Dutch painter, sculptor, and poet Karel Appel (25 April 1921 – 3 May 2006) was born in Amsterdam and as a young man during the war went into hiding to avoid transportation to Germany to work in weapons manufacture. He had his first show in 1946, started sculpting the next year, and the year after that was one of the first members of the avant-garde movement CoBrA (Copenhagen, Brussels, Amsterdam) with Christian Dotremont and Asger Jorn. Their work was initially not well received, and Appel relocated to Paris, then New York and Florence. Decades later, the public having had ample chance to acclimate itself, Appel gave several successful shows in his native country. He died at his home in Zurich. We have two Appel stamps, Cobra Cat (1950) from the Netherlands and Black Writing Mixed With Colors (a collaboration with Dotremont) from Belgium.

Turandot was unfinished at the time of Puccini’s death in 1924 and was completed by Franco Alfano in 1926. The first performance was held at the Teatro alla Scala in Milan on this date exactly 91 years ago, 25 April, 1926, conducted by Arturo Toscanini. This performance included only Puccini’s music and not Alfano’s additions. The first performance of Alfano’s version was the following night, 26 April, although it is disputed whether the conductor was Toscanini again or Ettore Panizza. The colorful stamps are from Austria, the Central African Republic (with an uncredited Birgit Nilsson), and Chad.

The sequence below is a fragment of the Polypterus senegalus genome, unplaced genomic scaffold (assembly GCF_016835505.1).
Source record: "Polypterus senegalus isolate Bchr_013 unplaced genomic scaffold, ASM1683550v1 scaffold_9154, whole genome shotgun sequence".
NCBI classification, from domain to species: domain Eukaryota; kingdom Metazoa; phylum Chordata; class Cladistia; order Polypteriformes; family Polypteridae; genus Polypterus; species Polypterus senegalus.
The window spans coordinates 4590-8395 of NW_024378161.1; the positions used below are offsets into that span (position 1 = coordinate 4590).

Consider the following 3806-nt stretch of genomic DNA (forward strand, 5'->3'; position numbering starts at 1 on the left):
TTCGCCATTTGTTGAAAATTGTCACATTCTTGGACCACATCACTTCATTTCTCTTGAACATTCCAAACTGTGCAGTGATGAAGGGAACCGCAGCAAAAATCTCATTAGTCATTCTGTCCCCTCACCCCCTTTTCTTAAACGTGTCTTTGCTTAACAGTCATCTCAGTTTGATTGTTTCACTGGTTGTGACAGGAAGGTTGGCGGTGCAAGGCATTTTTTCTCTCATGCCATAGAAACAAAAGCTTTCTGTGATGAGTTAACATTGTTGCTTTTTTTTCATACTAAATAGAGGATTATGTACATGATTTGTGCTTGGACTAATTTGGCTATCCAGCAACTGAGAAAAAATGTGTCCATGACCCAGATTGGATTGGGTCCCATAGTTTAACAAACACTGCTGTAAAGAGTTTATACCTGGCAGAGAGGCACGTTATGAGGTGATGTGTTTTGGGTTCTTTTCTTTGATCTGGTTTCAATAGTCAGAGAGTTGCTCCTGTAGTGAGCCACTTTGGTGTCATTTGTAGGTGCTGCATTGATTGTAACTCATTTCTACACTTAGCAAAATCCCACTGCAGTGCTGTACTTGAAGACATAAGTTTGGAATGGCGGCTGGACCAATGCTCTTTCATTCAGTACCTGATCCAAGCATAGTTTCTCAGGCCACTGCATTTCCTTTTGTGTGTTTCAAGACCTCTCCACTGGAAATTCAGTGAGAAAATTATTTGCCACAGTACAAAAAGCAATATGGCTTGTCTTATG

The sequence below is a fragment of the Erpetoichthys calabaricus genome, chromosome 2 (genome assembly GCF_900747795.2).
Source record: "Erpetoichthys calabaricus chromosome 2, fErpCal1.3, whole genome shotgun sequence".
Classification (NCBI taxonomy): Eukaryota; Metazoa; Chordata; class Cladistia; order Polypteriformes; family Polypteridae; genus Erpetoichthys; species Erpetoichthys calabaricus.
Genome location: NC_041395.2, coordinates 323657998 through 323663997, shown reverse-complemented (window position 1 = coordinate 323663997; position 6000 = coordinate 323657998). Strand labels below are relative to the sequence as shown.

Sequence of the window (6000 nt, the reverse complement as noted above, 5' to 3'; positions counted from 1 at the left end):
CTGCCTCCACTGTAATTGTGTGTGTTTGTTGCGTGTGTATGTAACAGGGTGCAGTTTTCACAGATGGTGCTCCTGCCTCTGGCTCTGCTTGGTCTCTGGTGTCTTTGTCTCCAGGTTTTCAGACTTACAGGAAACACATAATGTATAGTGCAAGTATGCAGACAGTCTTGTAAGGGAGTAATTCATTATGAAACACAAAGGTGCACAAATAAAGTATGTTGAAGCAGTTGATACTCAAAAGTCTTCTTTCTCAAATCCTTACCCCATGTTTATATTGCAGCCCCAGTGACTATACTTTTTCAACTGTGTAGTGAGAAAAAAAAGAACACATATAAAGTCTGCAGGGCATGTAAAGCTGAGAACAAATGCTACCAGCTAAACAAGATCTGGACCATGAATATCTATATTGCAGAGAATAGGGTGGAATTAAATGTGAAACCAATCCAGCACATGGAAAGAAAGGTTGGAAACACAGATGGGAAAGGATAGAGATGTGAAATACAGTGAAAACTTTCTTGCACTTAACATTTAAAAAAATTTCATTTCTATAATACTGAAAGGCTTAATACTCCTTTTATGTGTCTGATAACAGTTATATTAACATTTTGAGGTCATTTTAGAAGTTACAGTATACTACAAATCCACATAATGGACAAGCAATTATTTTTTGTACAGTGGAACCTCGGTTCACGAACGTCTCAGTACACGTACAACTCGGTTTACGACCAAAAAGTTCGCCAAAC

A graduate of the University of Massachusetts with a B.A. in English, Doug Briscoe worked in Boston classical music radio, at WCRB, WGBH, and WBUR, for about 25 years, beginning in 1977. He has the curious distinction of having succeeded Robert J. Lurtsema twice, first as host of WGBH’s weekday morning classical music program in 1993, then as host of the weekend program when Robert J.’s health failed in 2000. Doug also wrote liner notes for several of the late Gunther Schuller’s GM Recordings releases as well as program notes for the Boston Classical Orchestra. For the past few years he’s been posting a Facebook “blog” of classical music on stamps of the world, which has now been expanded to encompass all the arts for The Arts Fuse.